Jenny Lind: the Swedish Nightingale

By Gladys Denny Shultz | Go to book overview

CHAPTER NINETEEN
After America

WITH P. T. BARNUM no longer dedicated to supplying the newspapers with accounts of her doings, American knowledge of Jenny's later life remained sketchy and was considerably distorted. Barnum, however, did correct a widely circulated rumor in 1890, three years after her death, to the effect that Otto had never loved her and was neglecting her grave. The showman told reporters, when he returned from a trip to England, that Jenny had been very happy with her husband, and that Otto sent fresh flowers to her grave every day. He concluded lyrically, "Her whole life was a song!"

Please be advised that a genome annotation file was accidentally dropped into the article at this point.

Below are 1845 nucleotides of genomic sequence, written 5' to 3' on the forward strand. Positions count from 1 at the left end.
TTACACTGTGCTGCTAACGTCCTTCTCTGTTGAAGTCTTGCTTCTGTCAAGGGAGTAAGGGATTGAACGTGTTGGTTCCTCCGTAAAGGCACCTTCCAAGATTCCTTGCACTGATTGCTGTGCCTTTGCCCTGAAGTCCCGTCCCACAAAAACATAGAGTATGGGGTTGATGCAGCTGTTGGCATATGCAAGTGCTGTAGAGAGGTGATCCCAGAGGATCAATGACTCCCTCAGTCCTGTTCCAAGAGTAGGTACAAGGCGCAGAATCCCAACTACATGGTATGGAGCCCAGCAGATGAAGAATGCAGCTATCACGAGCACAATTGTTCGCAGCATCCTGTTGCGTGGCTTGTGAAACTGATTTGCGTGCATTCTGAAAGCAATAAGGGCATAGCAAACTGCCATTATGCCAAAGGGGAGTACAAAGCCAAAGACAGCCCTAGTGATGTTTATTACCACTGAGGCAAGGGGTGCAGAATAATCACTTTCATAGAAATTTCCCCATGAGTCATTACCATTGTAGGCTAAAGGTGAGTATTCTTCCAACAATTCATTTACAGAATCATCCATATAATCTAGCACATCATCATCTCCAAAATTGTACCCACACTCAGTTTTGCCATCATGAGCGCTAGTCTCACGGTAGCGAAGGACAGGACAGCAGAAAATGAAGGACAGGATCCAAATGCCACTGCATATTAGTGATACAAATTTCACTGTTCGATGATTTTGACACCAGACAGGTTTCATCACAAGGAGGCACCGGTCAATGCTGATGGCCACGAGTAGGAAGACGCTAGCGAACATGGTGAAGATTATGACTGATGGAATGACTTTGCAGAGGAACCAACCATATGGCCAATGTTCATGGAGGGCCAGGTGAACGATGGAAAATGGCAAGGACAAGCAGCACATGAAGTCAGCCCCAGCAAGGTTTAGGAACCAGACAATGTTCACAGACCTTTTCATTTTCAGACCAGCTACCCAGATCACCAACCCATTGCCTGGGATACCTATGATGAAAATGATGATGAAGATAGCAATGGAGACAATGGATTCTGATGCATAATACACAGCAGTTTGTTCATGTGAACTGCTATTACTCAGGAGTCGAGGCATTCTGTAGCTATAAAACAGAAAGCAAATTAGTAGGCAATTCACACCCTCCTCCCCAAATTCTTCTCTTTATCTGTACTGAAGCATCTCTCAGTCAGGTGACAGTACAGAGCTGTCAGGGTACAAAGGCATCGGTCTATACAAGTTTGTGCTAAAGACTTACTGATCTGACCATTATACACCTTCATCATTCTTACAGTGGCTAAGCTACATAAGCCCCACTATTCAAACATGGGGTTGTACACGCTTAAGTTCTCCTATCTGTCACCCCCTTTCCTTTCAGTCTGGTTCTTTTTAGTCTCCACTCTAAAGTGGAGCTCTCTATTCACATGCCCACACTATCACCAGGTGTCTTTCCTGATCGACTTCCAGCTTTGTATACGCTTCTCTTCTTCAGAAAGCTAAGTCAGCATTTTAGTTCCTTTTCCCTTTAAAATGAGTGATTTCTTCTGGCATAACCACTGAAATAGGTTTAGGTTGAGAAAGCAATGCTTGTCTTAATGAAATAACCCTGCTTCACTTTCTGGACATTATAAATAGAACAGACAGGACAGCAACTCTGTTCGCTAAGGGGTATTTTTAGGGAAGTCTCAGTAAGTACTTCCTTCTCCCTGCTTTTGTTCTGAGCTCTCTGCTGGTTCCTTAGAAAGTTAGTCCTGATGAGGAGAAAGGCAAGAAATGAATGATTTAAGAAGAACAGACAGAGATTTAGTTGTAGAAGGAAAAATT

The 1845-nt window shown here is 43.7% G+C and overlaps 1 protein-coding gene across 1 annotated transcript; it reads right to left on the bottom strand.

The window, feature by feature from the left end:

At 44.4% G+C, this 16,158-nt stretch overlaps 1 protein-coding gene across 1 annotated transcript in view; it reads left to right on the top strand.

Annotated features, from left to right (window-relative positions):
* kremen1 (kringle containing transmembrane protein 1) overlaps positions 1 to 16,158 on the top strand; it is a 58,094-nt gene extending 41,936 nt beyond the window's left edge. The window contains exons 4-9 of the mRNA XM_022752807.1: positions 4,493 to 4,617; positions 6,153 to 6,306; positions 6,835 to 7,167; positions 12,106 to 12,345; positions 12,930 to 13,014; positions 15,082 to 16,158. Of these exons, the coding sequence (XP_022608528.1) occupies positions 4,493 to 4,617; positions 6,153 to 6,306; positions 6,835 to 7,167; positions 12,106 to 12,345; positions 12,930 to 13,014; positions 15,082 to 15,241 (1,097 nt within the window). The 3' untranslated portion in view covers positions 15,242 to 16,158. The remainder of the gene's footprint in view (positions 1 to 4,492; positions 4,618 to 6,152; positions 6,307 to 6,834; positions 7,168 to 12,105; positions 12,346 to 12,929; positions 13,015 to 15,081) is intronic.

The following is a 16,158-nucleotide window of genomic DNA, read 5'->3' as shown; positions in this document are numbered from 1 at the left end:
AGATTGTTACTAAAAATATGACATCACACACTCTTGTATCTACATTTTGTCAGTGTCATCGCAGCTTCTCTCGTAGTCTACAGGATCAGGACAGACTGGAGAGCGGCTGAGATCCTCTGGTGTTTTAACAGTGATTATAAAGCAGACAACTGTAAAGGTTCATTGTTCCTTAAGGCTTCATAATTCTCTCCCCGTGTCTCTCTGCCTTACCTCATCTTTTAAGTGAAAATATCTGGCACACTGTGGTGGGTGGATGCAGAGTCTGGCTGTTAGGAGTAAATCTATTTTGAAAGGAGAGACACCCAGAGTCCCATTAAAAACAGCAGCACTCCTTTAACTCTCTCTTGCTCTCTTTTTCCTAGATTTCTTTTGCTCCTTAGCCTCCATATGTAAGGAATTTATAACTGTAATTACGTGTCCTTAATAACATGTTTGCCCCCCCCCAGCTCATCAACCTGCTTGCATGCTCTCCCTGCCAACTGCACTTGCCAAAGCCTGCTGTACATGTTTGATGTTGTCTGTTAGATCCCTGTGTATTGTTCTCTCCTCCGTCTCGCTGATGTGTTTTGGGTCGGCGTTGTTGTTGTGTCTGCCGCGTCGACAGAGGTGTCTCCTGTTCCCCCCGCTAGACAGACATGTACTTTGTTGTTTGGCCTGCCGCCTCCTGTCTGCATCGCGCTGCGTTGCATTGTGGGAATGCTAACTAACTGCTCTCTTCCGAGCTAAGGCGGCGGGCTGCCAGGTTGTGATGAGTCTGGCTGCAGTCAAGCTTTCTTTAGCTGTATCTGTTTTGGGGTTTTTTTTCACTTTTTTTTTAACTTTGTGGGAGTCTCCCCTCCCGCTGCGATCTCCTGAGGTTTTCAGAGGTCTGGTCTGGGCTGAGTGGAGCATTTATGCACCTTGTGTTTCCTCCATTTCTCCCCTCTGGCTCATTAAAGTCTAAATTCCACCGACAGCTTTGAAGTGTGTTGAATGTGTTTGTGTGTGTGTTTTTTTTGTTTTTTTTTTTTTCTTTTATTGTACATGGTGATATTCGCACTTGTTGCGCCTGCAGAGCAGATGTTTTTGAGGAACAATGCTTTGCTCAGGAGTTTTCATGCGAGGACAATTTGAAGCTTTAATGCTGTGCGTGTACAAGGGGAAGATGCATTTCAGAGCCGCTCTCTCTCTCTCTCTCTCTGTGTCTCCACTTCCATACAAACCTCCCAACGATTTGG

Even Barnum's biographer, M. R. Wemer, seems to have been strangely misinformed about jenny's life after her marriage. He states that her retirement was practically complete, except for a few oratorios in England and a few concerts on the Continent, finding it significant that she "could still her voice as soon as she changed her name to Madame Goldschmidt." He blamed the religious influences to which she had been subjected, naming in particular Josephine Åhmansson and the Bishop of Norwich, for what he considered a defect in her character. "There must have been moments in those later years of uninterrupted existence along family lines when Jenny was restless--for what, she did not know; but unfortunately for the development of her talents, in such moments she could always take quick refuge in God. Some pagan influences might have made her a great woman, for the God she adored had done all He could in the way of native gifts." Werner concludes his section on the Jenny Lind episode in Barnum's life with this paragraph:

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